Minister of Canadian Heritage and Multiculturalism Pablo Rodriguez responds to a question during Question Period in the House of Commons Friday October 19, 2018 in Ottawa. THE CANADIAN PRESS/Adrian Wyld

Feds consulting on national anti-racism strategy behind closed doors

Heritage Minister Pablo Rodriguez says people still face systemic racism in some communities

The federal government is consulting experts and community leaders ahead of a new national anti-racism strategy, but in a series of secretive meetings to avoid them turning into public shouting matches.

Four meetings have already been held — all in southern Ontario — and another 19 are to take place nationwide before the end of the year.

However, the government is not publicizing who attended, who will be at future meetings or even where those meetings are taking place. Participation is by invitation only.

There are still Canadian communities where people face systemic racism, oppression and discrimination, Heritage Minister Pablo Rodriguez said Friday.

The minister has not, however, directly explained why he told The Globe and Mail newspaper earlier this week that systemic racism was not “part of his vocabulary” and that Canada was not in fact a racist society.

READ MORE: Trudeau says anti-black racism exists in Canada

New Democrat MP Jenny Kwan asked Rodriguez this week multiple times in the House of Commons to explain and apologize for his comment, to which Rodriguez only said racism does exist in Canada.

The racism consultations follow a Commons committee study of systemic racism in Canada, which last winter recommended a national plan be developed with measurable goals.

The government quietly posted online information about the start of the consultations Oct. 15, along with an online survey members of the public can take. The questions touch on personal experiences with racism and whether the phenomenon exists in the justice system, with jury selection or even in how workplaces schedule holidays.

But there is no information about the consultations beyond that they will occur with “community members, leaders, experts, academics and stakeholders across Canada.”

“These meetings will not be open to the public in order to ensure that participants are able to have focused, meaningful and safe conversations on subjects that, for many, include reflecting on harmful experiences,” the website states.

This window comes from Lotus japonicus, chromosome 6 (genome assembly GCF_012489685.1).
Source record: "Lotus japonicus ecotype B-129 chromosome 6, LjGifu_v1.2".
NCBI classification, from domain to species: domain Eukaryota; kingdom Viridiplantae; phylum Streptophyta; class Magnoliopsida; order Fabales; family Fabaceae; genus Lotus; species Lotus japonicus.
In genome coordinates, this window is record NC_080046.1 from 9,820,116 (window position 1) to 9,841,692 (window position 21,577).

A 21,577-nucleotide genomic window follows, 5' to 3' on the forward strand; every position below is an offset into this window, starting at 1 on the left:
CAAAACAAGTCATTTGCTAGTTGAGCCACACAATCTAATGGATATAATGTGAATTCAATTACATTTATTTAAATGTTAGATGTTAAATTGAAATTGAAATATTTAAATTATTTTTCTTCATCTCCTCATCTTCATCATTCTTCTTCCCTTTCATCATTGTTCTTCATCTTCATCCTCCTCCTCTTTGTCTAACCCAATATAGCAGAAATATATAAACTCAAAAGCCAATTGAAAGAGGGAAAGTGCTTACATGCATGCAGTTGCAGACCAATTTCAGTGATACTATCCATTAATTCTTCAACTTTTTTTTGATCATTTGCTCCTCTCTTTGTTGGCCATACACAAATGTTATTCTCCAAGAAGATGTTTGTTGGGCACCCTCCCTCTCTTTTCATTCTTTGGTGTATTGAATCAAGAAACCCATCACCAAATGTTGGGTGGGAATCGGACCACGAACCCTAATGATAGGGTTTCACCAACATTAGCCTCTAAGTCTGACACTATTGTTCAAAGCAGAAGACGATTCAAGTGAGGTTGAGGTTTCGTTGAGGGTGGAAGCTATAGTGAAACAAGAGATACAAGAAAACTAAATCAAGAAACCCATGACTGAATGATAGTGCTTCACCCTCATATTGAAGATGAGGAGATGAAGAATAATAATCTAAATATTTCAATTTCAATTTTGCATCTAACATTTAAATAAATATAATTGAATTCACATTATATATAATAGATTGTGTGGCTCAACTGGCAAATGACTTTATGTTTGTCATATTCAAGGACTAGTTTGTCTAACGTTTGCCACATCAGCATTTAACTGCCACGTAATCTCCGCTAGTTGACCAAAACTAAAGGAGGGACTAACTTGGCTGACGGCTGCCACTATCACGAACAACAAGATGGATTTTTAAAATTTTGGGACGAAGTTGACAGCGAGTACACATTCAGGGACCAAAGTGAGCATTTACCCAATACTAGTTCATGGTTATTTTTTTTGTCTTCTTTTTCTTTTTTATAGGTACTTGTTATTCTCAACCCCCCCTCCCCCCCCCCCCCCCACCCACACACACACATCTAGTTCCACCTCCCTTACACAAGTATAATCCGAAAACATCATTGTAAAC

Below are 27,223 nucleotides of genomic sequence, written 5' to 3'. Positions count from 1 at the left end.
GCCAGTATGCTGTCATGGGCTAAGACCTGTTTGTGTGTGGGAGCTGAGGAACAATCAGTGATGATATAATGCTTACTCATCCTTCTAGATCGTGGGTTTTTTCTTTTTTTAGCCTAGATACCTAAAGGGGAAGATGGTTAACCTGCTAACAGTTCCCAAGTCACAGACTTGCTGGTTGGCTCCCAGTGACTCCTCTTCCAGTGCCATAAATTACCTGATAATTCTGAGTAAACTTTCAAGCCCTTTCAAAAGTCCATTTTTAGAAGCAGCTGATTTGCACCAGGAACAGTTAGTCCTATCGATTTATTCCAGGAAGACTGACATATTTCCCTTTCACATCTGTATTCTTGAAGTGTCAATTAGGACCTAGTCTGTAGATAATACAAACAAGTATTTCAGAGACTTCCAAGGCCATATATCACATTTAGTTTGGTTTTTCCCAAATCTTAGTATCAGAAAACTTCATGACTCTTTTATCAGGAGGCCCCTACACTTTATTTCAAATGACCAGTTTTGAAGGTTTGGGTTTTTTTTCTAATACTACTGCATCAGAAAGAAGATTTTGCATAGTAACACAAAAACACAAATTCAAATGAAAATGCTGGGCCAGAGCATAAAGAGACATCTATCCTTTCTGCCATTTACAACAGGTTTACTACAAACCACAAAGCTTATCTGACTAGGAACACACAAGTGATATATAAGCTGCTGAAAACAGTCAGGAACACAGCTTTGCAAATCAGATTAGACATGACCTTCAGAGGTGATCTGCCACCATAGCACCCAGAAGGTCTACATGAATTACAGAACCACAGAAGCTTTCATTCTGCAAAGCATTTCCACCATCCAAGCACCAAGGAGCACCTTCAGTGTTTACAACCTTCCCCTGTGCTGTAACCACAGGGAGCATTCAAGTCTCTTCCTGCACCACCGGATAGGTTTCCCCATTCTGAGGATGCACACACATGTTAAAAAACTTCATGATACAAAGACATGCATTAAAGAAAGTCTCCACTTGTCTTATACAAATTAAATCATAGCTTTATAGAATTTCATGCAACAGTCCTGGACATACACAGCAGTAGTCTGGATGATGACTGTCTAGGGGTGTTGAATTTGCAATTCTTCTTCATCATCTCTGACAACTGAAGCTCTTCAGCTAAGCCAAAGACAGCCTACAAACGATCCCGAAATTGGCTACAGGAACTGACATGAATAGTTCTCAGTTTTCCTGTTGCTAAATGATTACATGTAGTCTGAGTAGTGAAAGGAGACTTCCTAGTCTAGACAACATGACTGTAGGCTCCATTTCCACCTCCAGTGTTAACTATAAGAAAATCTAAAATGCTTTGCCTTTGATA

The NDP argues the process is so secretive a number of groups that would want to take part didn’t even know the consultations had begun.

Last February, an anti-racism town hall hosted in Toronto by several Liberal MPs and members of the Ontario legislature ended up with a call to police. It was derailed by a number of people Liberal MP Nathaniel Erskine-Smith says were white supremacists bent on shouting down speakers demanding a definition of Islamophobia.

“It was a jarring reminder of the work we still have to do in the name of equality when people are so willing to be so public in displaying their hate,” Erskine-Smith said in the Commons this week.

Mia Rabson, The Canadian Press

Like us on Facebook and follow us on Twitter

Just Posted

Town of Blackfalds holds Multi-Plex Open House

Designs for dual-arena, expanded library shown at public consultation

Lacombe’s Galactic Wranglers Robotics Club earns way to World Championships

Community donates over $18,000 for Houston trip in five days

Lacombe Rams Rugby off to promising start in 2019

Coach looking for right mix of veterans and new players

Kenney talks pipelines with Trudeau after election win, calls it cordial

Almost a year ago Kenney dismissed Trudeau as a dilettante and a lightweight

Lacombe Performing Arts Festival grows ‘dramatically’ in 2019

38th annual Festival runs April 29th to May 21st

‘Open for business:’ Jason Kenney’s UCP wins majority in Alberta election

The UCP was leading or elected in 63 of 87 seats Tuesday night

Three climbers presumed dead after avalanche in Banff National Park

One of the men is American and the other two are from Europe, according to officials

VIDEO: Trump tried to seize control of Mueller probe, report says

Special counsel Robert Mueller’s report revealed to a waiting nation Thursday

Short-circuit likely caused Notre Dame fire: police official

Investigators made an initial assessment of the cathedral but can’t yet search charred interior

Alberta RCMP reminds Albertans how to be ‘egg-stra’ safe this Easter

Put away phone while driving, plan for a designated driver

B.C. awaits Kenney’s ‘turn off taps,’ threat; Quebec rejects Alberta pipelines

B.C. Premier John Horgan said he spoke with Kenney Wednesday and the tone was cordial

Federal government extends deadline to make Trans Mountain decision to June 18

The National Energy Board endorsed an expansion of the Trans Mountain pipeline on Feb. 22

Precautionary evacuation for Red Deer, Alta., residents due to industrial fire

City officials are advising people to close windows and doors and to turn off air intakes into homes

Study links preschool screen time to behavioural and attention problems

The research looked at more than 2,400 families

Most Read